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Porter to unveil more airline partnerships in 2024 amid expansion ramp-up

TORONTO, ON - SEPTEMBER 23: Michael Deluce is the CEO of Porter Airlines and is seen at Billy Bishop Airport.        (Richard Lautens/Toronto Star via Getty Images)
Porter Airlines’ chief executive says it plans to announce several new airline partnerships in 2024 as the company continues on its aggressive expansion plan. (Richard Lautens/Toronto Star via Getty Images) (Richard Lautens via Getty Images)

Porter Airlines’ chief executive says the carrier plans to announce several new airline partnerships in 2024, similar to its recently inked deal with Alaska Airlines, as the company continues on its aggressive expansion plan.

“We expect to be announcing a number of new partnerships over the next year,” Porter CEO Michael Deluce said in an interview with Yahoo Finance Canada, adding that the airline is “in various stages of either negotiation or implementation” of codesharing deals with other carriers.

“Porter’s broad domestic network is very attractive for partner carriers, and these sorts of partnerships allow greater penetration of markets you otherwise wouldn’t serve and really add traffic on an existing network.”

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Earlier this month, Porter signed a new deal with Alaska Airlines that will allow passengers to fly to 18 western U.S. destinations, including Portland, Seattle, San Diego and Phoenix, via an Alaska Airlines connection. This came just two weeks after the company announced a joint venture with Air Transat, which expands on the existing codesharing agreement between the two carriers and will allow Porter access to Transat’s transatlantic and sun destinations.

“It’s always about market expansion,” Deluce said.

“These (partnerships) really widen the market size that you’re offering… it’s not traffic you otherwise would have had. So it allows you to bolster your frequencies on domestic markets, and make the overall offering stronger.”

The new partnerships are part of what has been a transformational year for Porter. In February, the airline officially launched its aggressive growth strategy that expanded operations outside the confines of Toronto’s downtown Billy Bishop airport. With a new fleet of Embraer E-195-E2 jets – the airline will have received 29 new planes by the end of the year – Porter began flying out of Toronto’s Pearson International Airport to destinations across the country and in the United States.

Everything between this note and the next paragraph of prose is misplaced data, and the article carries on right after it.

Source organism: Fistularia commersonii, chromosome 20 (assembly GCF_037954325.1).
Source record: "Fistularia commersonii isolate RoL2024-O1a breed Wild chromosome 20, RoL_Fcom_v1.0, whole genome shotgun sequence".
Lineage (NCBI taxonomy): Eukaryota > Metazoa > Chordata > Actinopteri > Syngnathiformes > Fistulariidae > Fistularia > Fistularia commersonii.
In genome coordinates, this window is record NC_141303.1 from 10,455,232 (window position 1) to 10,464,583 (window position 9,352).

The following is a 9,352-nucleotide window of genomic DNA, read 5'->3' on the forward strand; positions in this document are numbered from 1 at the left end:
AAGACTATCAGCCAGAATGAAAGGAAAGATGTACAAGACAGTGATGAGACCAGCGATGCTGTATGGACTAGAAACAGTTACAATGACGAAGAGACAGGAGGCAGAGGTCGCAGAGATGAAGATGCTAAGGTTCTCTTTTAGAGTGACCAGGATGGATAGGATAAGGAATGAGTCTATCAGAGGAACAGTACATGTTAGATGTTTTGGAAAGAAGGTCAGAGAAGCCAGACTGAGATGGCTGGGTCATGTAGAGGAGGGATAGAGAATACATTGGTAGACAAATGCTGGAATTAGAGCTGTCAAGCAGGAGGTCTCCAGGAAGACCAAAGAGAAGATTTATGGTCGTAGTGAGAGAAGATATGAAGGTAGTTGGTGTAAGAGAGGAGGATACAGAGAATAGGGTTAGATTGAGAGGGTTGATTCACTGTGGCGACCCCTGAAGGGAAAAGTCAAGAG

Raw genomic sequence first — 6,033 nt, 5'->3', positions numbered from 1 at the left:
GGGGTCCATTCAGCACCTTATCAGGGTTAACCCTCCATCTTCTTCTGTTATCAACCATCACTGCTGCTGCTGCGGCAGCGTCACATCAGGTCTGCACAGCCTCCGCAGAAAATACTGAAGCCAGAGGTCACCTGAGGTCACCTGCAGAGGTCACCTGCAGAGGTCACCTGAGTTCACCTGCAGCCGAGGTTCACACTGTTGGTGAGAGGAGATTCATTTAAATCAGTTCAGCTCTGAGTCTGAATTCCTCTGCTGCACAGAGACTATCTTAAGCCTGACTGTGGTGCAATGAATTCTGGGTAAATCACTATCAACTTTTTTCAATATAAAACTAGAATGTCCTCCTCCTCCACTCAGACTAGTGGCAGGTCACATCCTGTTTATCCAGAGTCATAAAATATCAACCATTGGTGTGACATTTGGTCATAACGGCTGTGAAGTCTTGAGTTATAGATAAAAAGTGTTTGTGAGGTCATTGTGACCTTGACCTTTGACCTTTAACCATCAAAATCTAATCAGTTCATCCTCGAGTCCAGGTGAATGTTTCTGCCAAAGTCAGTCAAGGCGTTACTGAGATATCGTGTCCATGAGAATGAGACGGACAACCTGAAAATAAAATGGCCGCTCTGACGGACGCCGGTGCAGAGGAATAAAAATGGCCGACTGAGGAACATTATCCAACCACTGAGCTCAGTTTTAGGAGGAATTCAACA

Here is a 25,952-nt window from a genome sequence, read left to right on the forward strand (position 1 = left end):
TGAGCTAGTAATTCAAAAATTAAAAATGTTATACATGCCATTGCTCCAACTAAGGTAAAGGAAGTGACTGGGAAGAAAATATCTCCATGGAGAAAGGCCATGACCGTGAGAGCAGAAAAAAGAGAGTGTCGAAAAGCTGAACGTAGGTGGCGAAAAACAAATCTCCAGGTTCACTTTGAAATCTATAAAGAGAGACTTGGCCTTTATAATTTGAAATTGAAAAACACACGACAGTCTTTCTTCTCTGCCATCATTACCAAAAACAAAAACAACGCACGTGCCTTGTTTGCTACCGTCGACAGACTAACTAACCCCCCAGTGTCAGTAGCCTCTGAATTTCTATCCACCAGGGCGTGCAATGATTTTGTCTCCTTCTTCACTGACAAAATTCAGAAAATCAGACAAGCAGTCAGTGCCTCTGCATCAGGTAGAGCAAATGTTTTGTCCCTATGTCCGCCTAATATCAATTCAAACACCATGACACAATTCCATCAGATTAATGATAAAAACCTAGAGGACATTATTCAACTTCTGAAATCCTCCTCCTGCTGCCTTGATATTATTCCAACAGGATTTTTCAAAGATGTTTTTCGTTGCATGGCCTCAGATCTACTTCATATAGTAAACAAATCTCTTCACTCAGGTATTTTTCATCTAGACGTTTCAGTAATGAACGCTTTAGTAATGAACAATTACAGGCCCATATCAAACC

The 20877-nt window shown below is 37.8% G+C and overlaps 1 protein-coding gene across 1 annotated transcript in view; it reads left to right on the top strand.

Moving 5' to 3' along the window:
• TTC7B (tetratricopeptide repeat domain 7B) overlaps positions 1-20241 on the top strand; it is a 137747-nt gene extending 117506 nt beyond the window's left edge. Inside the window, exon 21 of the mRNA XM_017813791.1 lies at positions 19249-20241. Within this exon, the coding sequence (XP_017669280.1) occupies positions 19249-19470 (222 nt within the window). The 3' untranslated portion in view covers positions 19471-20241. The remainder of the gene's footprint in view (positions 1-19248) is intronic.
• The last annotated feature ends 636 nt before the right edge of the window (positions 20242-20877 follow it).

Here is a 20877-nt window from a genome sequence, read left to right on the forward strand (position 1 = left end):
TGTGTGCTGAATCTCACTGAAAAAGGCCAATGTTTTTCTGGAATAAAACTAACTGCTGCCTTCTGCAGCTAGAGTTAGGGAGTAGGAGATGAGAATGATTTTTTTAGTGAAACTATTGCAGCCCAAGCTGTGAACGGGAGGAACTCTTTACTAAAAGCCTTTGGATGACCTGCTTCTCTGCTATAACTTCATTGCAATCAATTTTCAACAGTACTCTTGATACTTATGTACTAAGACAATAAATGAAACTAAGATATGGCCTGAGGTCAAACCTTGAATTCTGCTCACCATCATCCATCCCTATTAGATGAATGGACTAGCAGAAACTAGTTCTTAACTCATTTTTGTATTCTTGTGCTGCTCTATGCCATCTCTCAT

And there’s more to come. Porter recently exercised purchase rights for an additional 25 E195-E2s, which will bring the total number of jets in its fleet to 75 when the planes are all delivered. It expects to have 50 jets in its fleet by 2025. The airline has also hired about 1,500 employees over the last 12 months, and will continue hiring as it adds more destinations in the new year.

Full steam ahead

Porter is a private company so it does not disclose its financial results but Deluce says total revenue in the first quarter of 2024 is on track to be up 300 per cent compared to last year.

But the expansion has had its bumpy moments. The airline had to initially cut back its schedule shortly after launch, although Deluce says this was not due to demand issues but challenges in getting all of its newly hired pilots trained and certified.

“We had to throttle back a little to allow the training system to catch up,” Deluce said. “Since then, we have been in a very good place.”

The Canadian airline industry has seen competition ramp up in recent years, with the launch of several new low-cost carriers such as Flair Airlines, Lynx Airlines, and Canada Jetlines. Porter says it is targeting economy travellers with its offering, which includes free snacks, beer and wine, complimentary Wi-Fi and a plane configuration that has no middle seats.

Deluce says the market for the most price-sensitive customers is crowded, and that it’s going to be “highly challenging” for the Canadian low-cost carriers going forward.

“I think it’s pretty clear that there’s a high probability of consolidation or failure amongst that group in the next 24 months,” he said.

Still, travel demand has remained resilient so far despite economic uncertainty, a trend seen across Canadian airlines. Deluce says he remains optimistic about the 2024 demand environment.

“2023 was about building,” Deluce said.

“In 2024, you’ll see us broaden out our network from Toronto Pearson, Ottawa, Montreal and Halifax to practically all large major North American destinations. You’ll see continued strengthening of frequencies on existing markets we already serve, and a continued focus on the customer in everything we do.”

Alicja Siekierska is a senior reporter at Yahoo Finance Canada. Follow her on Twitter @alicjawithaj.

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